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V.22 No.34 | 8/22/2013
Jamison “Chas” Banks in action

Arts

Off The Rails: Wells Park Rail Runner Adds Two Murals

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It’s more than a visual documentation, more than graffiti taking on the moniker of a “legitimate” art piece (not that graffiti isn’t legitimate art in itself). It’s a community project that embraces the quirky world of artistic triumph. Put together by 516 ARTS and the Wells Park Neighborhood Association, in appropriate partnership with The City of Albuquerque Public Art & Urban Enhancement Program, these organizations added two new murals to the existing Wells Park Rail Runner Mural Project.

The project started in 2012, with four murals going up (the lead artists were Larry Bob Phillips, David Leigh, Nani Chacon, Nettrice Gaskins and Laurie Marion). Now it’s adding two new murals by Frank Buffalo Hyde and Jamison “Chas” Banks. Drawing on their Native American heritages, both artists sought to show work that not only symbolizes their cultures, but also represents the interconnectedness of artistic appreciation and the shared experience of being able to view these works forever. The newly completed murals are located in the Rail Runner Corridor, north of Downtown Albuquerque, between Mountain Rd. and I-40 along First Street.


V.20 No.6 | 2/10/2011
“Dust Mine Marketing #2”  by Ethan Murrow
Courtesy of the Tamarind Institute

Interview

Print Spot

The Tamarind Institute looks to the future

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With the 50th anniversary of Tamarind Institute still glimmering in the rearview mirror, I sat down to talk with gallery director Arif Khan about fast forward: four for the future, which features pieces by Anna Hepler, Fay Ku, Mark Licari and Ethan Murrow. The show is a mix of work made by these artists during their time at Tamarind and in their own studio practices, ranging from high-definition film to inflatable sculptures, wall drawings and watercolors.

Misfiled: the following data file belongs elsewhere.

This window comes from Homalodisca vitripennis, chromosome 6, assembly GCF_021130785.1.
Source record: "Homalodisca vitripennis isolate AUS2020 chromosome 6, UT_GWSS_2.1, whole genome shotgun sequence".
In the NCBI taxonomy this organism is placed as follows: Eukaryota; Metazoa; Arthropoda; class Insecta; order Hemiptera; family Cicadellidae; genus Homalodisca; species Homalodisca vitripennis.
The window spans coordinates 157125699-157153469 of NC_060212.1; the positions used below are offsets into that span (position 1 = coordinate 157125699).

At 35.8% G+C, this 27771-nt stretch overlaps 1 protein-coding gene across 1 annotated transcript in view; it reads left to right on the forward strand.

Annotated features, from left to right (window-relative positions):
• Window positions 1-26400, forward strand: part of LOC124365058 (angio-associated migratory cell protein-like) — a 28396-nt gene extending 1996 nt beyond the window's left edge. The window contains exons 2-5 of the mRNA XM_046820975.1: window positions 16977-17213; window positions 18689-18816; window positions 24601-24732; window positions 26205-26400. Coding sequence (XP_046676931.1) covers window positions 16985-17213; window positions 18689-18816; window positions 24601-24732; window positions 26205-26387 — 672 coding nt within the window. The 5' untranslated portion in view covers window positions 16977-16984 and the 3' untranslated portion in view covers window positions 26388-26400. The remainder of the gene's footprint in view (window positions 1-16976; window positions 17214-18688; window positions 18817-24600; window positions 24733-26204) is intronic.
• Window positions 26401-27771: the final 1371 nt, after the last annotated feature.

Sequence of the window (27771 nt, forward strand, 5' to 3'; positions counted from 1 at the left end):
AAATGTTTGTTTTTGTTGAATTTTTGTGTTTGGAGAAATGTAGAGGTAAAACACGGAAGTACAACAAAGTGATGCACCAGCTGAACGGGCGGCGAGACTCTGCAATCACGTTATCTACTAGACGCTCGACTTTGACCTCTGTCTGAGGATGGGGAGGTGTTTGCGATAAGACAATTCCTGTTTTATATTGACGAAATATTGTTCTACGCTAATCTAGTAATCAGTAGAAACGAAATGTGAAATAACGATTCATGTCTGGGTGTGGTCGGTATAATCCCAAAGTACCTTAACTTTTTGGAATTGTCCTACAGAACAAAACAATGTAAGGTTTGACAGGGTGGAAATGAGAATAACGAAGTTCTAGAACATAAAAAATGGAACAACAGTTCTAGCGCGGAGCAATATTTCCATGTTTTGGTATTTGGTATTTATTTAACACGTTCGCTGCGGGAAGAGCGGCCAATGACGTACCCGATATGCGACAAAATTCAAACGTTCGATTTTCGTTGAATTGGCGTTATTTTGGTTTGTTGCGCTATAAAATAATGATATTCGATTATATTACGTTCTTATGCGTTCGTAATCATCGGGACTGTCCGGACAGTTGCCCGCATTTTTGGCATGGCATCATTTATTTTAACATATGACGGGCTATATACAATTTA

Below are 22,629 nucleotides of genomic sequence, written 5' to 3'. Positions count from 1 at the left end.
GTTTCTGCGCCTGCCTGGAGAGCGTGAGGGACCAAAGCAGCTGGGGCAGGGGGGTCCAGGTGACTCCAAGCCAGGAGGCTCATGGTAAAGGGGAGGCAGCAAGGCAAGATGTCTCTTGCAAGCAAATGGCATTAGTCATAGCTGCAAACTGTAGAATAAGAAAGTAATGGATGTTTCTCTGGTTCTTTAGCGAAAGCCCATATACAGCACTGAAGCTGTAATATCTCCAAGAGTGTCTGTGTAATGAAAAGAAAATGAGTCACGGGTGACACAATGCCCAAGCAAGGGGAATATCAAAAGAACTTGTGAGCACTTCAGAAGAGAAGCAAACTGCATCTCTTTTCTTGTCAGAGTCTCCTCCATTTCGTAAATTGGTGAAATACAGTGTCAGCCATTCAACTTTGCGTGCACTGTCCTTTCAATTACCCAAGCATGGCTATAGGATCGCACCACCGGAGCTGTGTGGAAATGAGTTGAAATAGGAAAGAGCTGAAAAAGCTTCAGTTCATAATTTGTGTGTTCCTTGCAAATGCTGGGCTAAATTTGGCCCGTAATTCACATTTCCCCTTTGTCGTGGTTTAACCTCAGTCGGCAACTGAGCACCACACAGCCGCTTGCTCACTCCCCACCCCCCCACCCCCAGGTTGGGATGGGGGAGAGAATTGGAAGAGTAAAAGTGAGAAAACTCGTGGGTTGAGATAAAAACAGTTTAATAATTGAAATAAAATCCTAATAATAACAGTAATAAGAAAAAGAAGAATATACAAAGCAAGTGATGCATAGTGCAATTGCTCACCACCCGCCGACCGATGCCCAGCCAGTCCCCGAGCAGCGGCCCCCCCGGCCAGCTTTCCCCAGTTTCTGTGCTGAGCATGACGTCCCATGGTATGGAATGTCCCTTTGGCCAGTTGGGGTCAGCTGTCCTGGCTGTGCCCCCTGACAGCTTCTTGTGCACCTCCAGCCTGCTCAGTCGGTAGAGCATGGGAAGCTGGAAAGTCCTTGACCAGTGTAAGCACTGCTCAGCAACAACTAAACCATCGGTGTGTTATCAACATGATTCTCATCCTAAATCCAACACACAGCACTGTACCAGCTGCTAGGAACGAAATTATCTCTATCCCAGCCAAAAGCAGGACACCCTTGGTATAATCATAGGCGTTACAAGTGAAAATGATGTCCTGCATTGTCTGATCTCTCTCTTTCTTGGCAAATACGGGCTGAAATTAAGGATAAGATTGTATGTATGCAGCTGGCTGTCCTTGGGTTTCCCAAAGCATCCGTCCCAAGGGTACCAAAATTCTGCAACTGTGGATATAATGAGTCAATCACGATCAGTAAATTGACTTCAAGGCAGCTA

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V.20 No.3 | 1/20/2011
Frederico Vigil and his NHCC fresco
Kim Jew Photography

Art News

Miracle Wall

Waxing philosophic on Frederico Vigil’s new fresco, Kanye West and impermanence

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It’s odd that we invest in stuff. Every thing we buy gets frozen in its moment, in our past, and achieves obsolescence as fast as it takes to get to the next version. Art does the same thing. And maybe that’s why we’ve become so comfortable with conceptual art, because it can feel timeless.


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V.19 No.31 | 8/5/2010

Gallery Preview

Possibilites

Micro art space gets touchy-feely with a hard-to-find art book

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Imagine a tiny building in a parking lot. Inside its one small, concrete room, there are dark, military green walls on three sides. A lighter, more industrial green wall sits opposite a glass door and a large window. There is no electricity, despite wires hanging from the ceiling, and no water, though there is a pipe coming up from the floor that looks a bit like an outdoor spigot.


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